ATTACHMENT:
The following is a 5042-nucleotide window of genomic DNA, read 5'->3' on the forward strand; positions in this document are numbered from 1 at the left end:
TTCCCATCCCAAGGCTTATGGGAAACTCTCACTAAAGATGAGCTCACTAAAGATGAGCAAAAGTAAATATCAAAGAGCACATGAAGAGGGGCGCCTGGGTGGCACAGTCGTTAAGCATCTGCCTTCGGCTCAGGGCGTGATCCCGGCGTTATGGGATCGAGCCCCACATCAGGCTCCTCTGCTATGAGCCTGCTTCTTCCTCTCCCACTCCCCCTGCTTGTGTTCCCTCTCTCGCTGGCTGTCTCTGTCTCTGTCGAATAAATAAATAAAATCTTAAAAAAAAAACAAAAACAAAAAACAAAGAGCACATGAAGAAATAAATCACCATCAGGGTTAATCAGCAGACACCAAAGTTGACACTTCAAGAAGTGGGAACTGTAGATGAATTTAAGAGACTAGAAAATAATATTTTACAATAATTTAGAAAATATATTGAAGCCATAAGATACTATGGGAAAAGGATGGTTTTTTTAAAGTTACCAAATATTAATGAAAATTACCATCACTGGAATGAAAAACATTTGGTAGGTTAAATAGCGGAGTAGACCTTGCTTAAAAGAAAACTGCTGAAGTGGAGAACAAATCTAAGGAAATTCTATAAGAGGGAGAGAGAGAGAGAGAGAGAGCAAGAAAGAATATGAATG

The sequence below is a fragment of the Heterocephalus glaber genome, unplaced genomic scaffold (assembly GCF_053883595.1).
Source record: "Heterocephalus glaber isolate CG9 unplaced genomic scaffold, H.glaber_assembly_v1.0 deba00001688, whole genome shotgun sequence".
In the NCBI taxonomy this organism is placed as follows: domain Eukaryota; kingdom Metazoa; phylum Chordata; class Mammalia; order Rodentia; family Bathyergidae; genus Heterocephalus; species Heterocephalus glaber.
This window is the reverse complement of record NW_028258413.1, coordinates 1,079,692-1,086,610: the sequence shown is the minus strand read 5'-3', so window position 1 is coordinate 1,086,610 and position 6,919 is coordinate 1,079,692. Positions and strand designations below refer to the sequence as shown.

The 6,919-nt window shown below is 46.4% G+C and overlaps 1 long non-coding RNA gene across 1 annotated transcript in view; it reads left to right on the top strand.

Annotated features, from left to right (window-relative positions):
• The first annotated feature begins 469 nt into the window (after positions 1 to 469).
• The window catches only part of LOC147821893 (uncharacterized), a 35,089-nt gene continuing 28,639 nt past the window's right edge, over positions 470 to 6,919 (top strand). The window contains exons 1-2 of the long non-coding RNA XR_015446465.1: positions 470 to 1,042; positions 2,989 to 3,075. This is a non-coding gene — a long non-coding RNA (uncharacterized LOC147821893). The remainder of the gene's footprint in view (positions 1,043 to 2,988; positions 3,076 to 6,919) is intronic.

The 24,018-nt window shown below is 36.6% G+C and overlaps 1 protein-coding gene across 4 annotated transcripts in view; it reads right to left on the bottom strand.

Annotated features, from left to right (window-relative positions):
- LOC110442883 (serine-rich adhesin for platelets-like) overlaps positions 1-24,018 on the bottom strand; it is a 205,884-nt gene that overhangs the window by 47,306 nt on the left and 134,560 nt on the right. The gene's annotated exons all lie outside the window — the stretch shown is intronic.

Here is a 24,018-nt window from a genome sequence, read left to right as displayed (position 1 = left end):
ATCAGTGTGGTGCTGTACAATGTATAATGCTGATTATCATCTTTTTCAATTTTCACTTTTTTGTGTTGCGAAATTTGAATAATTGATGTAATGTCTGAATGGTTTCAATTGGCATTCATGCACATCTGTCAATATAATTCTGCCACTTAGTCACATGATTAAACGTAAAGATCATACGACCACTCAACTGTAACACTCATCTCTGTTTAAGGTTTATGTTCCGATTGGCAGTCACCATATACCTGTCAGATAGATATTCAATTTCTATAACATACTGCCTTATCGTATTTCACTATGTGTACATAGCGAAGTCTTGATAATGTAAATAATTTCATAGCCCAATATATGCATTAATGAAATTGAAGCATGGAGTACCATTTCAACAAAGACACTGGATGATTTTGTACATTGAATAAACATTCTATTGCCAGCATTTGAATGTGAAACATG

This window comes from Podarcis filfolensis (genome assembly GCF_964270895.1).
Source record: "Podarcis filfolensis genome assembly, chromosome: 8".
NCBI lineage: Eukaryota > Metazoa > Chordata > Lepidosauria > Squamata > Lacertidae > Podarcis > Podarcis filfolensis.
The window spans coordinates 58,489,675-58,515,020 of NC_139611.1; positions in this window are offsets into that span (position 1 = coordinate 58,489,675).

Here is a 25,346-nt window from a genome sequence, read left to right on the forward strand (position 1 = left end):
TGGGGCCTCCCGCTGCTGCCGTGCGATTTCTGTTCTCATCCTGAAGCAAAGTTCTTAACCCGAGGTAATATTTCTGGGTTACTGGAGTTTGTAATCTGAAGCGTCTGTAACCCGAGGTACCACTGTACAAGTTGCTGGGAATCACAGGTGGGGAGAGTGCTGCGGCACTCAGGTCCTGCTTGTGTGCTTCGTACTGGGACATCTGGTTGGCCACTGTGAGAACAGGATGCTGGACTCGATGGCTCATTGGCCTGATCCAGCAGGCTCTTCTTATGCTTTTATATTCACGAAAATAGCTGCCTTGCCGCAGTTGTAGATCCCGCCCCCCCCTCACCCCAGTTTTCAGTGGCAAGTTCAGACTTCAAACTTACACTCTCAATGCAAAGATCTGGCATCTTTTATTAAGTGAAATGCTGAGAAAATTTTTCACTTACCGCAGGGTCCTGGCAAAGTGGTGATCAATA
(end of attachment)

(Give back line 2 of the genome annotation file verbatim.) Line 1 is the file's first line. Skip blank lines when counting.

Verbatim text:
TTCCCATCCCAAGGCTTATGGGAAACTCTCACTAAAGATGAGCTCACTAAAGATGAGCAAAAGTAAATATCAAAGAGCACATGAAGAGGGGCGCCTGGGTGGCACAGTCGTTAAGCATCTGCCTTCGGCTCAGGGCGTGATCCCGGCGTTATGGGATCGAGCCCCACATCAGGCTCCTCTGCTATGAGCCTGCTTCTTCCTCTCCCACTCCCCCTGCTTGTGTTCCCTCTCTCGCTGGCTGTCTCTGTCTCTGTCGAATAAATAAATAAAATCTTAAAAAAAAAACAAAAACAAAAAACAAAGAGCACATGAAGAAATAAATCACCATCAGGGTTAATCAGCAGACACCAAAGTTGACACTTCAAGAAGTGGGAACTGTAGATGAATTTAAGAGACTAGAAAATAATATTTTACAATAATTTAGAAAATATATTGAAGCCATAAGATACTATGGGAAAAGGATGGTTTTTTTAAAGTTACCAAATATTAATGAAAATTACCATCACTGGAATGAAAAACATTTGGTAGGTTAAATAGCGGAGTAGACCTTGCTTAAAAGAAAACTGCTGAAGTGGAGAACAAATCTAAGGAAATTCTATAAGAGGGAGAGAGAGAGAGAGAGAGAGCAAGAAAGAATATGAATG